Even though technology has taken over that is not an excuse to not keep my body as strong as it can be. For me, I try to walk as much as I can, I write from time to time, and I bring out the stress ball and play dough.  The most annoying thing about Cerebral Palsy is not feeling as strong as I want to be on my left side, which is mainly in my hand, and very rarely do I have pain in my hand or in my hips or legs. However sometimes I just stop and take a break if it’s from physical writing or to help my hips and legs I do some stretching and taking a warm bath with lavender soaps or bath salts helps me relax. Even though I have these problems that has not stop me from being the best person I can be. I just have to work harder at it. On a sadder note, I saw more effects of Cerebral Palsy that make me feel lucky that I am not as bad off as others with Cerebral Palsy. I hope that one day there will be a cure for this condition and people will have better treatment.

To learn more about Cerebral Palsy: or







Happy National Cerebral Palsy Day!

Happy National Cerebral Palsy Day

Today, is National Cerebral Palsy Day.  I have Cerebral Palsy, and I’m happy that I have the function that I do, that said, it took a lot of work.   I had countless hours of Physical therapy and Occupational therapy.

When I was little a lot of people had doubts on if I was going to be able to walk, talk or even write. With help from therapists, and my mother, I am able to walk, talk and have decent handwriting. But that drive also had to come from me. When I was in high school, I started having problems taking my notes during class.  I had to start typing my notes, and I had to start doing exercises to help improve my muscle tone. Now, things are better.

However, some children and adults  aren’t so lucky to have the function that I have-they have to have a lot of help.

To learn more about CP :

National Institute of Neurological Disorders and stroke


My handwriting when I was in 2nd grade
My handwriting when I was in 2nd grade.

The Disability Misconceptions Tag

  1. What is your disability and how does it impact you?  Well, actually I have three disabilities. I have Dyslexia which effects my ability to spell, read and sometimes write. Despite this, there are ways that I can achieve success everyday. I had training on how to read, write and spell with my condition when I was in Elementary school. The teacher taught me techniques to help me read, write and spell with confidence. On top of this, I use my Apple Iphone which includes the accommodations of, Siri and voice over. With these accommodations in place, I can write amazingly.   Another disability I have is mild Cerebral Palsy. From the time I was young until I was in middle school I have had countless Physical and Occupational therapy sessions. These sessions helped me gain strong muscles in my hands and legs and confidence.  Now the only time I really have a problem is, on a rare occasion, I get hand cramps from writing too much, or having a hard time opening a jar. Both of these can also be overcome. For my hand cramps I can over come it  by taking a short break, When it comes to opening a jar I can achieve this by using a gripping aid that you can find most anywhere. The most impactful disability would be my low vision, which is caused by a rare eye condition called, Nystagmus. To read more about Nystagmus click the link:  Nystagmus Tag (Nystagmus Awareness Day)   Nystagmus effects me on a daily basis. For me personally, Its like looking through a piece of clear Saran Wrap-So my vision is blurry.  To help me achieve success I use a screen reader, called ZoomText and an accessible print to text reader called Kurzweil 3000. With the use of these items I can achieve anything.  It also impacts my ability to drive. I have to rely on public transportation; and that’s okay, there are many people, like me, who have to travel with the help of public transportation.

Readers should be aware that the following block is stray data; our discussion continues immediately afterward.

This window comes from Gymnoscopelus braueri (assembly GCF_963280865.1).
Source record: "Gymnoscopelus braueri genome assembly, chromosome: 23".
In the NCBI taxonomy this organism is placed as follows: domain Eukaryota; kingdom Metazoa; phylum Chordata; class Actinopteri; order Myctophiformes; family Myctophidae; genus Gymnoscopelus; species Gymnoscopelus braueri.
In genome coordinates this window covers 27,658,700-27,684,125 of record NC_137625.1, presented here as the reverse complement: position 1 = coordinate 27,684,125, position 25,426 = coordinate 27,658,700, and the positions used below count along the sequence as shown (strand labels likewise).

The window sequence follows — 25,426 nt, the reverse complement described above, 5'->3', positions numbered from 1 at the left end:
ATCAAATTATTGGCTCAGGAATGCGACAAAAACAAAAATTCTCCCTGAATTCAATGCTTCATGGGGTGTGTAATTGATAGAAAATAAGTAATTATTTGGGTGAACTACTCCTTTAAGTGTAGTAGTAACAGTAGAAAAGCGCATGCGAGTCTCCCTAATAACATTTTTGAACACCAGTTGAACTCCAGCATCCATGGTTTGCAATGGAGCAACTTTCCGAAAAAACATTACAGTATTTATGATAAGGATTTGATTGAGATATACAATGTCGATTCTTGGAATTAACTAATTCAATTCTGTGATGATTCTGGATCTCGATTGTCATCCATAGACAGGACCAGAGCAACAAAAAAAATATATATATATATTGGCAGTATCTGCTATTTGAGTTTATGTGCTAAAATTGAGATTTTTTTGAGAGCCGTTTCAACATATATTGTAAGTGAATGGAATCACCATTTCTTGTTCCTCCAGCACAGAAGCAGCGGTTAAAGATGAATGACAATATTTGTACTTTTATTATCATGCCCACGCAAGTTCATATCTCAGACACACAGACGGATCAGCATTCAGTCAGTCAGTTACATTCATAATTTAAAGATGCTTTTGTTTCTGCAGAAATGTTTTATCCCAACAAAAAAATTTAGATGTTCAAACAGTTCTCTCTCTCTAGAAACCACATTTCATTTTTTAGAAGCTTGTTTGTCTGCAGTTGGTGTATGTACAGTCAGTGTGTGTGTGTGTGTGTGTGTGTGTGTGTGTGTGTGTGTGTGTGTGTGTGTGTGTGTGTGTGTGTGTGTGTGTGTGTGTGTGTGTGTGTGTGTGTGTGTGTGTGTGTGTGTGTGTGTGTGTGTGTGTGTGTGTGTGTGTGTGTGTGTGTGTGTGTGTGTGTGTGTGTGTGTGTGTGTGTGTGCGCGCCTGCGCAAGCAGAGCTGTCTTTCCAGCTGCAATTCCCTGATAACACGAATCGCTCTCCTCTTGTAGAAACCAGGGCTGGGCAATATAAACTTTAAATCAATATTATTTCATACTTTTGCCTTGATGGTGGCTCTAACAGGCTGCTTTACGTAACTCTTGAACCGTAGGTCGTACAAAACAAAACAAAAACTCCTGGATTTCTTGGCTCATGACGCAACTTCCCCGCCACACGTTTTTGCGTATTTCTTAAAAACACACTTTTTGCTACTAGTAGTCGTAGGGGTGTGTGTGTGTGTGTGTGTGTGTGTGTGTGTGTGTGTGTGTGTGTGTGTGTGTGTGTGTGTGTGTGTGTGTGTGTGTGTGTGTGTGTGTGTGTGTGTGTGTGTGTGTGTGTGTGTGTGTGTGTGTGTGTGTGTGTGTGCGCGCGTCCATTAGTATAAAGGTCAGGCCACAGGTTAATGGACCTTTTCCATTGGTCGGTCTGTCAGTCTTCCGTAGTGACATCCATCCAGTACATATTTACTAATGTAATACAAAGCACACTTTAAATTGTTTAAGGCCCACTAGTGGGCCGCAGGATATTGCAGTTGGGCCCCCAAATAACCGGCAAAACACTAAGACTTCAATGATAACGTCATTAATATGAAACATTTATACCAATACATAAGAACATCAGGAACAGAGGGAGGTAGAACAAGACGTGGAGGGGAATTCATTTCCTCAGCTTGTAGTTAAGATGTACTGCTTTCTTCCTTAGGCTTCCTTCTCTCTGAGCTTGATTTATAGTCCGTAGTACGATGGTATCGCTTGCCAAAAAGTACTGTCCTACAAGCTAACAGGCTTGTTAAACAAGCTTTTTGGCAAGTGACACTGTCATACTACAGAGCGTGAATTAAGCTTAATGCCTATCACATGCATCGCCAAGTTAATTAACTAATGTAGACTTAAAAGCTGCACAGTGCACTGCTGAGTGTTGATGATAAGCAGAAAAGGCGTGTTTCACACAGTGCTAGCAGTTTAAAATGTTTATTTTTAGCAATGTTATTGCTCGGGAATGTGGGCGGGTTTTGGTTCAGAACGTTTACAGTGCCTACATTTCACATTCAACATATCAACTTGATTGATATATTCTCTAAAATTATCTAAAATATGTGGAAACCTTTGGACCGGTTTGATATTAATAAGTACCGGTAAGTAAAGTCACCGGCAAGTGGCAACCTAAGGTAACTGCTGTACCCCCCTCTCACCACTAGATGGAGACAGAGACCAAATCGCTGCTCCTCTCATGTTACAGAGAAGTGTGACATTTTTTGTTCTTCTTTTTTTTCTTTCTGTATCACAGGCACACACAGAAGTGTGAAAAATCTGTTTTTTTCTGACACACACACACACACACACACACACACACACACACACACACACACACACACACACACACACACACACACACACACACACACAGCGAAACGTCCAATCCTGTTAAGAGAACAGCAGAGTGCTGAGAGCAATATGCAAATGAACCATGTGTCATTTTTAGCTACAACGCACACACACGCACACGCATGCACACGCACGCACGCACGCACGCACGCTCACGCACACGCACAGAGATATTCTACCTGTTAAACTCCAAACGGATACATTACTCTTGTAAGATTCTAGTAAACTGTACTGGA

2. What is the most common misconception that you come up against with your disability?

For me I hear all the time, “You don’t look disabled.” this really hurts my feelings when people say this to me. I feel that people don’t understand the condition. The fact is there are a lot of people with Nystagmus who wear glasses, just like I do, and they can achieve amazing things.  Nystagmus effects everyone differently and that’s okay. That’s what makes each of us unique; and gives us all different kinds of strengths and weaknesses that we can work with.

3. What misconception annoys you the most?

I actually have two misconceptions that annoy me: The  first misconception that annoys me the most is hearing, “you’re visually impaired, so you must not able to do…” The fact is people with Nystagmus can do a lot of things, it’s just that we may have to have certain accommodations, such as a screen reader, to help us achieve success.

The second one is, “Oh, you have low vision, you must be on government aid.” The fact is the condition varies from person to person; and not everyone gets government aid, or they may get different forms of government aid.

4. Do you do anything to combat these misconceptions?

I do my best by trying to educate the public on Nystagmus and the kind of help that there is available to people like me. I’m not alone. There are support groups like the Nystagmus Network: Facebook page for the Nystagmus Network and The American Nystagmus Network: Facebook page for The American Nystagmus Network. With the right support, and by educating the public, a lot of the negative misconceptions  that are heard can be bursts like bubbles and the correct facts made available. This can help the disability community shine.